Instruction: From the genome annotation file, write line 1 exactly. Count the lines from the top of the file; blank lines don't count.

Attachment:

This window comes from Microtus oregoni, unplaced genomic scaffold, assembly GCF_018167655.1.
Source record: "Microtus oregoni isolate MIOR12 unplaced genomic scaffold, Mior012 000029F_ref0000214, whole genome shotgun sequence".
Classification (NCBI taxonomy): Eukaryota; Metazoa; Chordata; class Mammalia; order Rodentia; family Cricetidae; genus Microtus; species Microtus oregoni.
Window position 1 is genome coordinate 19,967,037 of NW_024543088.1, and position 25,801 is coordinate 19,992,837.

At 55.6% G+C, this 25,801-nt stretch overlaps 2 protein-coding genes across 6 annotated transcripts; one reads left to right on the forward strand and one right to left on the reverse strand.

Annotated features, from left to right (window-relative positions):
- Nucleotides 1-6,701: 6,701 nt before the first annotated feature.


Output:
This window comes from Microtus oregoni, unplaced genomic scaffold, assembly GCF_018167655.1.